I have always loved to read, and ever since I was a little girl, I could devour a book in a weekend! Here I share my book recommendations, reviews and suggestions for the best fiction books to read in 2020!
“She looked like a tiny androgynous elf or as if someone had waved a want and said, “Boy Scout, but make it tiny and cute and fashion”— BIG SUMMER, JENNIFER WEINER
A Book Review Of Big Summer By Jennifer Weiner
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BIG SUMMER BY JENNIFER WEINER
Big Summer is the story of Daphne, a plus-size fashion influencer, who had a falling out with her best friend / frenemy from childhood in college, Drue, and then reconnects with her when Drue asks Daphne to be a bridesmaid in her flashy, Page-Six wedding on the Cape. Despite the many ways in which Drue has hurt Daphne, and made her feel insecure, Daphne just can’t seem to quit Drue, and agrees to be part of the wedding. A murder-mystery during the wedding weekend takes center stage for the second half of the book, as Daphne and her friends race to try and figure out what happened.
Trigger Warnings: Body shaming, eating disorders, food issues and insecurities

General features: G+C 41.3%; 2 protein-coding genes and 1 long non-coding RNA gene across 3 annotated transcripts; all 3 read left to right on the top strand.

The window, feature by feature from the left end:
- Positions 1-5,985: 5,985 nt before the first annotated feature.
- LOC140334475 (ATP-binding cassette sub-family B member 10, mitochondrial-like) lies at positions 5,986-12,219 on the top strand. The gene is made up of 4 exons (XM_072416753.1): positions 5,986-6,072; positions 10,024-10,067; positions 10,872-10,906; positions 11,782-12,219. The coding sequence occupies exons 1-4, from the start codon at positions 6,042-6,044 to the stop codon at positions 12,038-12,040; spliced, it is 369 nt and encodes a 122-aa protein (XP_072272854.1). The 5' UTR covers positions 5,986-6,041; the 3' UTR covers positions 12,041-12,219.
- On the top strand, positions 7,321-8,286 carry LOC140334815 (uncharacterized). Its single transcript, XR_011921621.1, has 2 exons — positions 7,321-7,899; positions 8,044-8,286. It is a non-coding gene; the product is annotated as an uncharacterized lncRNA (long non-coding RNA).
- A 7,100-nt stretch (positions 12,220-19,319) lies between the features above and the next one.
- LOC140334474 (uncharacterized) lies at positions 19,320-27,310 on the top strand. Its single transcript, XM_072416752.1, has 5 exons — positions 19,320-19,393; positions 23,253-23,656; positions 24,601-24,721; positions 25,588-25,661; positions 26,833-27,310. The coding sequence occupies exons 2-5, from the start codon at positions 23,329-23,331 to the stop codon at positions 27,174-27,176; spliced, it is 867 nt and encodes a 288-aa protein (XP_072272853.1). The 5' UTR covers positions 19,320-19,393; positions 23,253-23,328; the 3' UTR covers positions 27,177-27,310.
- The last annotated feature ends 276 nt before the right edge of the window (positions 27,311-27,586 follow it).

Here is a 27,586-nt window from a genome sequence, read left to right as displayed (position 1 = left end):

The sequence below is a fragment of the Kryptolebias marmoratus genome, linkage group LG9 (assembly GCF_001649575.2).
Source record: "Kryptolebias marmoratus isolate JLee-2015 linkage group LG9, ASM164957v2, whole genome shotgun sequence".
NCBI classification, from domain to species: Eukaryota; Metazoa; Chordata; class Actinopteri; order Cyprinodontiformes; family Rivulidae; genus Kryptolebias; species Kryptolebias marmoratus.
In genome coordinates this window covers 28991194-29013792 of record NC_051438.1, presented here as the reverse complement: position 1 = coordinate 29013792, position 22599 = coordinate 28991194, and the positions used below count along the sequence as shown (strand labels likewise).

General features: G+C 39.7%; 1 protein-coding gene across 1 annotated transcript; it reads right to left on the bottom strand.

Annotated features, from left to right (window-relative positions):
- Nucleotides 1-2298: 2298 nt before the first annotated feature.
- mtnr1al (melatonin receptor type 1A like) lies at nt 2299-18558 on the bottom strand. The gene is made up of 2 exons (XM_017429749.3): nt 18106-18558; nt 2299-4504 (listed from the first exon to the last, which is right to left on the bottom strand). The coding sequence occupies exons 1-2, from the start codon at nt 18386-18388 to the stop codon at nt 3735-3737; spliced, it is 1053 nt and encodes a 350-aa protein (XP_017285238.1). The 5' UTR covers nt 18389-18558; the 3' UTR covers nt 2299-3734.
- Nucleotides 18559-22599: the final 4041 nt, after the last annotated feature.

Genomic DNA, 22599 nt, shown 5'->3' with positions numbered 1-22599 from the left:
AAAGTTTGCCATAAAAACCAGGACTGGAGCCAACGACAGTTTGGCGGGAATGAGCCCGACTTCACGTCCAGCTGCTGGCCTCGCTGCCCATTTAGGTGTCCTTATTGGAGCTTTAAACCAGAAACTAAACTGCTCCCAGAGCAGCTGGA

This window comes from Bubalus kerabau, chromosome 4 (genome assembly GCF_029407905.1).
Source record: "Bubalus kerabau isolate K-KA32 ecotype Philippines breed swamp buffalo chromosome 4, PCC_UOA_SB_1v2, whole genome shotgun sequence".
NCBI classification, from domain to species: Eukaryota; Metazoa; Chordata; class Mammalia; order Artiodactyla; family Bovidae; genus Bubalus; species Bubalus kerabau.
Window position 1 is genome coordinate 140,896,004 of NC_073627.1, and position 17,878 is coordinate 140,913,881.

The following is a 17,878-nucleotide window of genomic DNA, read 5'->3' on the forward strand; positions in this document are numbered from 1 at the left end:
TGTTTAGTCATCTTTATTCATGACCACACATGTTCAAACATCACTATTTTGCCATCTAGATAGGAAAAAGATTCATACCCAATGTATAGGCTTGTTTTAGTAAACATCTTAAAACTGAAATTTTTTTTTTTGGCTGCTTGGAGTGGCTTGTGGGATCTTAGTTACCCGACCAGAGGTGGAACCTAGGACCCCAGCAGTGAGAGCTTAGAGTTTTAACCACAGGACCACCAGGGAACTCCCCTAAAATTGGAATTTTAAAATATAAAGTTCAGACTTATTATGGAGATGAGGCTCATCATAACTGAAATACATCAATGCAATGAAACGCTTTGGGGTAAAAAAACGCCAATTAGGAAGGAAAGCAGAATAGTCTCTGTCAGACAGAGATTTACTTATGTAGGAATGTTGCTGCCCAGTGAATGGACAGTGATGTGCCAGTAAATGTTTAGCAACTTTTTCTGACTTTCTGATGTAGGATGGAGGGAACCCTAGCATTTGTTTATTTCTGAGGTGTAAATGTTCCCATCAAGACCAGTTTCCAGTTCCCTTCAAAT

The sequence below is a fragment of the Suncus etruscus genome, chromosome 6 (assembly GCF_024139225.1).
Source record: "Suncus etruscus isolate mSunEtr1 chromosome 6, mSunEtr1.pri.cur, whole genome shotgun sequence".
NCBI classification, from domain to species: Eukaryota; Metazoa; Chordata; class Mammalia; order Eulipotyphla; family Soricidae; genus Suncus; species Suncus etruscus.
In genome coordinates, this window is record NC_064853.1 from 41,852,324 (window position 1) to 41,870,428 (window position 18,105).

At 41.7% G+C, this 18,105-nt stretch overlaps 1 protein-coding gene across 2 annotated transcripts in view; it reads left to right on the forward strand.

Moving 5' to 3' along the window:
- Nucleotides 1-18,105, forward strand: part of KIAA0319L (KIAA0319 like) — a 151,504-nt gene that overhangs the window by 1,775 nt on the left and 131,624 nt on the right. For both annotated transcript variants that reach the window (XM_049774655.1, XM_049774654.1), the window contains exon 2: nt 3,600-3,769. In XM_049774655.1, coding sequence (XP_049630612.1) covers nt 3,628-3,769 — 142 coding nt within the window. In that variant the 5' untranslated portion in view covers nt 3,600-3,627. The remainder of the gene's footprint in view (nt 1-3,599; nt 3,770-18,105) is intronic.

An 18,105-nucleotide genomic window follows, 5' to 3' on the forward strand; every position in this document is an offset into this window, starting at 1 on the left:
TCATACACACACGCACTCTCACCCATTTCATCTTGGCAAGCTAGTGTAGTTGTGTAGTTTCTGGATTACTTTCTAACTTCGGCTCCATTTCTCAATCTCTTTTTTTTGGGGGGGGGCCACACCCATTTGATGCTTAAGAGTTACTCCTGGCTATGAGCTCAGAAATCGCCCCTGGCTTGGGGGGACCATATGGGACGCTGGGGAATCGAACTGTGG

Big Summer has been hailed as the ultimate beach read for Summer 2020, and has gotten rave reviews. And I honestly wanted to love it, but I ended up thinking it was only okay. The book was billed as this big behind-the-scenes-of-influencer-life (which obviously piqued my interest!) but that ended up being a very secondary plot line. The first half of the book lived in the past, while the second half sped forward at breakneck pace – almost as if the author hit rewind and then fast forward, but forgot to just let the story play at regular speed. The rapid pace of the second half of the book make it seem unrealistic and less believable, while the first half spent most of its time ruminating on Daphne’s childhood insecurities and body issues/experiences with body shaming. Now, these are important topics to explore but it felt like Jennifer Weiner was trying to cram three books into one – the plus-size fashion influencer dealing with the Internet trolls, the delicate hurt of an unequal female friendship, and solving a murder mystery. The threads connect fast and loose, which made me go “Really? Come on!” more than once during my reading session. That said, I breezed through the book in a weekend and it’s light, easy, semi-entertaining read but not what I would call “the beach read of the summer.” If you’re looking for something to read to pass the time for a few hours on a weekend, I’d still say give this book a try, but lower your expectations.
Looking for more reading inspiration? Check out my list of the Best Books To Binge-Read This Winter
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